For example:

Is the game world highly traditional? Then wood, gold, iron and meat might make the most sense.

Then next is the game genre – are you a survival game or an RTS(Real Time Strategy) game?

  • If it’s an RTS game, then the basic game values push for few resources with clear purpose.
  • If it’s a survival game, then you need a game economy focused around harvesting and burning resources with a slow build-up and improvement in efficiency over time.
    • You’ll also have far more types of resources and items than you would in an RTS.

Once the themes and general model are established, then you need to decide what consumes those resources.

Two different systems or game elements competing for the same resources must be in proper tension with each other. Both soldiers and homes cost gold? Better make sure there’s reasons to build both.

For example: In Breath of the Wild and Tears of the Kingdom, shrines grant tokens that can be exchanged for either extra health or extra stamina.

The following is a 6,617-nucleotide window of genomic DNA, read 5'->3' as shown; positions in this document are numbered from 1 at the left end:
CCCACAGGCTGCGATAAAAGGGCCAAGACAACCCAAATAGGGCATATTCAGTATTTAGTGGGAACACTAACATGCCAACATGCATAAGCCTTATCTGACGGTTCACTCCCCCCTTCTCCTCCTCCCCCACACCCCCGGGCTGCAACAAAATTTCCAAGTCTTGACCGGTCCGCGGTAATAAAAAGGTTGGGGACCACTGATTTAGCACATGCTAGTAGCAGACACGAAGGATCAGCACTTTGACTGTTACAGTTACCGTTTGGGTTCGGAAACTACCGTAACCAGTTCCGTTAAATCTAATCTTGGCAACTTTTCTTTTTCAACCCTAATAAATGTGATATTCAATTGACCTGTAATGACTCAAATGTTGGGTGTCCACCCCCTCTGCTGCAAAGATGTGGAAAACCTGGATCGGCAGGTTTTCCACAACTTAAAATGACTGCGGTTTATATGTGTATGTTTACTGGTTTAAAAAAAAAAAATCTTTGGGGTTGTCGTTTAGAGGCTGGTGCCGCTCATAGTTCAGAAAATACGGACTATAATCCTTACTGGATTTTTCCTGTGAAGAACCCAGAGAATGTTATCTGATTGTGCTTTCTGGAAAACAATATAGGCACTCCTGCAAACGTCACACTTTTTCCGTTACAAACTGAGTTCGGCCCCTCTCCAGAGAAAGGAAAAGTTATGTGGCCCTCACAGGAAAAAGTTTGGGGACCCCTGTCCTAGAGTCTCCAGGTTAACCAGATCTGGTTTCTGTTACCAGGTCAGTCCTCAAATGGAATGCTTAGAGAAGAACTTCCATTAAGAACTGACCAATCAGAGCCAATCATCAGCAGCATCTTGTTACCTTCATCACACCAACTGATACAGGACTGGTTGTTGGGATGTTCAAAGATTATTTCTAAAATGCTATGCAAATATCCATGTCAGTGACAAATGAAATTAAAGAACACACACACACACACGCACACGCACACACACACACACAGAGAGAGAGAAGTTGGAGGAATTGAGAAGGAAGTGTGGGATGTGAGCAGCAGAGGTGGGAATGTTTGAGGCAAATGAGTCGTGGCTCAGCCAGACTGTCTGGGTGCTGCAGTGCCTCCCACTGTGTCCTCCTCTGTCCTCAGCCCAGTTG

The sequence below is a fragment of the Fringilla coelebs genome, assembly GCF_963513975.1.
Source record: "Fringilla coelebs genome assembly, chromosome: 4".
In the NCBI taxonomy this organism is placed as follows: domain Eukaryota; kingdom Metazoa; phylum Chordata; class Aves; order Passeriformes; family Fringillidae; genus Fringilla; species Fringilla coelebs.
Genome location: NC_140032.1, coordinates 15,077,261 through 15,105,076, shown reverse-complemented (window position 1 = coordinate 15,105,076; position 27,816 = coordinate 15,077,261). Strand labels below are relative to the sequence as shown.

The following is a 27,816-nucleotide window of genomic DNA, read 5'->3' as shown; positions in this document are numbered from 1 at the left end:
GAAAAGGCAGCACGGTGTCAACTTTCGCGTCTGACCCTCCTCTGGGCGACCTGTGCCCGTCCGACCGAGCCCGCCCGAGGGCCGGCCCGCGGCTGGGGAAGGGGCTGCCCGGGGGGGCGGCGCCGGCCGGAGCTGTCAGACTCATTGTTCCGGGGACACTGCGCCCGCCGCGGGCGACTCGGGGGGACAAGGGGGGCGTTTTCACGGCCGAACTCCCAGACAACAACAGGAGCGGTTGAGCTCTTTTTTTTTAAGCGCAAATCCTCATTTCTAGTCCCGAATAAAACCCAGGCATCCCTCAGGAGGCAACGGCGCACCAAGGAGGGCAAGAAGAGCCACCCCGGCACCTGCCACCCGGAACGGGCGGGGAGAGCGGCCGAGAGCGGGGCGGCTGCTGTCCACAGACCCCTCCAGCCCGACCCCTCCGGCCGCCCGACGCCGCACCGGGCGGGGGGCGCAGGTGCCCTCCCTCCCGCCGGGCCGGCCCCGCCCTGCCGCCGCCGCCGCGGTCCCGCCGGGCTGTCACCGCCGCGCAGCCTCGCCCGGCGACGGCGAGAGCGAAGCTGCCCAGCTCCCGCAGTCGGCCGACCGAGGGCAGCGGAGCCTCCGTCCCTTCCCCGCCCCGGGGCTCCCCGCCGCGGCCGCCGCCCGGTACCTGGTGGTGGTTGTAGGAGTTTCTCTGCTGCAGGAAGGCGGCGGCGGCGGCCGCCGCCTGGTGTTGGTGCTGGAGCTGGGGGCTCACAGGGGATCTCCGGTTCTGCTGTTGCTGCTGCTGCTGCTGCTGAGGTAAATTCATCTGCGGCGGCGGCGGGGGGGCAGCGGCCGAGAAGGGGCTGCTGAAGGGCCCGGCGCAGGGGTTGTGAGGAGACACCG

You want both, especially at the beginning of the game, so they are in strong tension with each other.

As you focus on just one… suddenly the other becomes more and more appealing. This is what great tension looks like.

Likewise, a well balanced game economy has all of its elements in tension. As you collect too many X, Y becomes more and more valuable.

A game designer is responsible for ensuring that their games have this fundamental tension from the start.

Then, as players progress through the experience, these resources may become less valuable.

For example: Copper ceases to be useful as you advance into the next expansion of World of Warcraft.

However, these decisions must be made consciously by a game economy designer.

Responsibility 2: Balancing the in-game economy

Once the core elements are in place – the resources you obtain, the way you spend them and so on, the game’s economy is in place, but incredibly out of balance.

Balance is a concept that comes after the game setting and game mechanics are in place.

Balance is about properly rewarding the players in game actions such that they are guided through the entire experience in a way that makes sense.